Can You Identify These Knee Problems?
Adam Martin, BS, Bridget M. Bryer Groff, MD, and Barbara B. Wilson, MD
University of Virginia School of Medicine, Charlottesville
A 7-year-old girl presented with pain and discomfort in the left leg that was exacerbated by physical activity. She had been born with a port-wine stain on the left knee. As her mobility increased, she occasionally complained of discomfort in the left leg.
Klippel-Trenaunay syndrome (KTS) was diagnosed at age 3 years after an evaluation for swelling, discoloration, and pain of the left leg. Magnetic resonance angiography and venography had revealed abnormally dilated, tortuous veins in the subcutaneous tissues from the distal thigh to the posterolateral calf with involvement of the proximal anterior tibial muscle. The parents had elected for conservative management with observation.
At the patient’s current visit, she was noted to have 2 erythematous to bluish vascular plaques on the superior and inferior aspects of the patellar surface with subcutaneous nodular swellings and varicosities predominantly on the lateral aspect of the lower leg. Edema and hypertrophy of the left limb were apparent. KTS usually has no apparent racial or gender predilection, and studies show no definitive gene localization.1 The presentation varies from mild cases with a small portwine stain and few varicosities to severe cases with limb overgrowth, pain, recurrent cellulitis, thrombophlebitis, thromboembolism, and visceral bleeding from vascular malformations.2
Capillary malformations are frequently the first abnormality observed. Varicosities most often present when the child begins to walk.2 Limb length discrepancies progress at variable rates but typically stabilize around puberty.3 A variant of KTS, Parkes Weber syndrome presents with an arteriovenous fistula component.4 The workup includes imaging studies to assess the type, extent, and severity of vascular malformations. Doppler ultrasonography is the initial study of choice, although several other methods are available. Evaluation of limb length discrepancy with plain films of the long bones is recommended. MRI is helpful in evaluating soft tissue hypertrophy and may be used to determine the degree of infiltration and evaluate deeper tissues before treatment.2 Because KTS is a combined malformation syndrome, a multidisciplinary approach to management is advised.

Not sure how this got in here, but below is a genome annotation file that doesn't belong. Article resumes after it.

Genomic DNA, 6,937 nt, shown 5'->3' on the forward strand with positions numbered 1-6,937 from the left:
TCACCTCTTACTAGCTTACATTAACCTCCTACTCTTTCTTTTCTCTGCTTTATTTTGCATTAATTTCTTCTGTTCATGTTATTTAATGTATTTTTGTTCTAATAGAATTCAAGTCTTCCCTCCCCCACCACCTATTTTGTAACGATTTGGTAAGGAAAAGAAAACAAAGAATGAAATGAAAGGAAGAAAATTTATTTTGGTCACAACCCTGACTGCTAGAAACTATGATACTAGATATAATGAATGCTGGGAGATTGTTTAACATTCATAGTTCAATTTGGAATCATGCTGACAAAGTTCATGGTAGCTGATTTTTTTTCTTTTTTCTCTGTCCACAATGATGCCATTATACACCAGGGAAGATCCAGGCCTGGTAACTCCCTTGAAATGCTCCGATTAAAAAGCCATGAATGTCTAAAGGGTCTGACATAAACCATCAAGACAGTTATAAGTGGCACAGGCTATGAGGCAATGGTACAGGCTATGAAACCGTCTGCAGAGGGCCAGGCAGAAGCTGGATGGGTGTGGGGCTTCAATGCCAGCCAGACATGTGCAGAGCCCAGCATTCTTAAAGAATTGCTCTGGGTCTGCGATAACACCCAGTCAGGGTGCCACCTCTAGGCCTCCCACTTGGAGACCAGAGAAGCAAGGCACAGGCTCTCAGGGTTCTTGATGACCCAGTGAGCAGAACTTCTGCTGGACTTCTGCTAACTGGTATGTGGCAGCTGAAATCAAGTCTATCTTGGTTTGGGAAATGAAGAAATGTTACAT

Treatment depends on disease severity and is largely conservative, focusing on symptom relief.4 Compression therapy can alleviate venous insufficiency and lymphedema, although diuretics may be needed for significant fluid collection. Physical therapy may improve limitations secondary to limb overgrowth. For patients with a leg length difference of less than 1.5 cm, heel inserts or special orthopedic footwear may prevent vertebral scoliosis.5 Patients with a leg length discrepancy of greater than 2 cm should be referred for orthopedic surgery.5 Postoperative anticoagulation should be considered in patients with KTS because they are at higher risk for thrombotic complications.4 Similarly, female patients with KTS are generally advised to avoid oral contraceptives because of their prothrombotic potential.4
Patients with complications, such as infection and thrombus formation (including pulmonary emboli), require appropriate treatment and evaluation for more aggressive intervention. For patients who do not respond to conservative approaches or who desire more definitive results, other therapies are available. Port-wine stains may be treated with pulsed dye lasers.4 Venous sclerotherapy, stripping, or ligation may be used to treat symptomatic malformations, although recurrence is common.2 For this child, we recommended custom-fit hose with 30 mm Hg compression. She was referred tointerventional radiology for consideration of embolization or surgery and to orthopedics for treatment of limb length discrepancy. The psychological impact of the physical deformity should not be overlooked. We encouraged this patient and her family to participate in a support group.
- Oduber CE, van der Horst CM, Hennekam RC. Klippel-Trenaunay syndrome: diagnostic criteria and hypothesis on etiology. Ann Plast Surg. 2008;60: 217-223.
- Gloviczki P, Driscoll DJ. Klippel-Trenaunay syndrome: current management. Phlebology. 2007;22: 291-298.
- Jacob AG, Driscoll DJ, Shaughnessy WJ, et al. Klippel-Trénaunay syndrome: spectrum and management. Mayo Clin Proc. 1998;73:28-36.
- Kihiczak GG, Meine JG, Schwartz RA, Janniger CK. Klippel-Trenaunay syndrome: a multisystem disorder possibly resulting from a pathogenic gene for vascular and tissue overgrowth. Int J Dermatol. 2006;45:883-890.